In an abandoned gold mine inSouth Dakota,physicists are building a way to test for dark matter– invisible particles that affect theexpansion of the universe.
The Large Underground Xenon Apparatus (LUX) is a collaboration of seven universities,including UC Davis.Physics professors Mani Tripathi and Robert Svoboda are designing part of the experiment that will be transported fromDavis toSouth Dakota.
“Our role is that we are helping to build part of the instrument itself,” Svobodasaid.
Dark matter got its name because though it has a gravitational force,it is not visible to humans.The name is also a pun,because the particles are a mystery to physicists,said Hitoshi Murayama,professor of physics at the Lawrence National Laboratory at UC Berkeley.
“We are in the dark when it comes to understanding it,” Murayamasaid.“What we have learned recently is that this dark matter is something totally different from atoms.“
TheLUX apparatuswill use600poundsof liquid xenon suspended in25-foot-high tank of water to test for particles of dark matter.The tank of water will shield the detector from gamma rays and neutrons from the surrounding rocks.
The test site is located4,800feet underground in the Homestake Mine in Lead,S.D.The rock and earth above the mine should filter out all outside radiation except dark matter,which passes through matter– including humans– daily without effect.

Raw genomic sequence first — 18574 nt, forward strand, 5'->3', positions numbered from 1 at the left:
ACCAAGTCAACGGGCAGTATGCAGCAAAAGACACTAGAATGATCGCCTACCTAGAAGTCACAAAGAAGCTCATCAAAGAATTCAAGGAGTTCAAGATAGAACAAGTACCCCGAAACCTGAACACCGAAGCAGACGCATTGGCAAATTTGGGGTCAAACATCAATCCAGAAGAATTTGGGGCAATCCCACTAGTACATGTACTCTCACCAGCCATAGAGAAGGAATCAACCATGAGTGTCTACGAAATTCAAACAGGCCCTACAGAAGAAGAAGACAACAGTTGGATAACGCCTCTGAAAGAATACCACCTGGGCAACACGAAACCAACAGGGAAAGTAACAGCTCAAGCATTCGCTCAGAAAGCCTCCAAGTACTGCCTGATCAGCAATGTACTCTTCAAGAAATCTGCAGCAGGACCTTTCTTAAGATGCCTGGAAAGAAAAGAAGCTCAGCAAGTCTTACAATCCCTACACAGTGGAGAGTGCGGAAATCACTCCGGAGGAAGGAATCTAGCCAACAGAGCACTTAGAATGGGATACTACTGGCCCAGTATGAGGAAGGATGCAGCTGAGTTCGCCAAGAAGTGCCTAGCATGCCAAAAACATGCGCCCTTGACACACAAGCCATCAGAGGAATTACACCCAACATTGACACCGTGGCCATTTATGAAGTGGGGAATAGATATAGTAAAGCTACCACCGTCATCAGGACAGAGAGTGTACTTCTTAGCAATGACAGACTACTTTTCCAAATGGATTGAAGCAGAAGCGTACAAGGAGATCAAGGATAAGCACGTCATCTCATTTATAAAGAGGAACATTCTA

“Dark matter is sort of ghost-like.It can go through the Earth with no problem,” Murayama said. “It can sort of sneak in.“
The theoretical dark matter particles are called WIMPS,an abbreviationfor weakly interacting massive particles.If WIMPSexist,then they should give off a flash of light when they bump into the nuclei of the xenon atoms.
The top of the xenon-filled basin will have a meshcoverwith5,000volts of electricity racing across it.If dark matter hits the xenon,it will knock electrons off the xenon atoms.The electric mesh will suck the lost electrons up into the detector.
Murayama said that though the race to show the existence of dark matter began in the’80s,new technology,like the LUX,isfinally giving physicists a chance to test their theories.
“These experiments have technologically advanced to the level where they can realistically hope to find dark matter,” Murayama said.
A hurdle facing dark matter research is the need to eliminate all radiation in testing sites.The LUX needs to be able to test for dark matter radiation with no outside interference.Svoboda said his team is working on a way to keep the testing apparatus clean– this means not even a fingerprint smudge.
“Fingerprints are radioactive,” Svoboda said. “Our sweat has salt in it,and when we touch things it leaves a smudge of radioactivity.“
The National Science Foundation and the U.S.Department of Energy have allocated$1.2million to the LUX.The LUX is a low-budget project compared to the Large Hadron Collider being built at theEuropeanCenter for Nuclear Research nearGeneva,Switzerland.The Large Hadron Collider may also be used to test for dark matter.
The Homestake Mine,a former goldmine,was chosen by National Science Foundation.Themine will also be used as a deep seismic observatory andforresearch regarding the percolation of water in rocks.The mine is currently being drained of all water,and the work on the LUX should begin late summer or fall.
MADELINE McCURRY SCHMIDT can be reached at email@example.com.XXX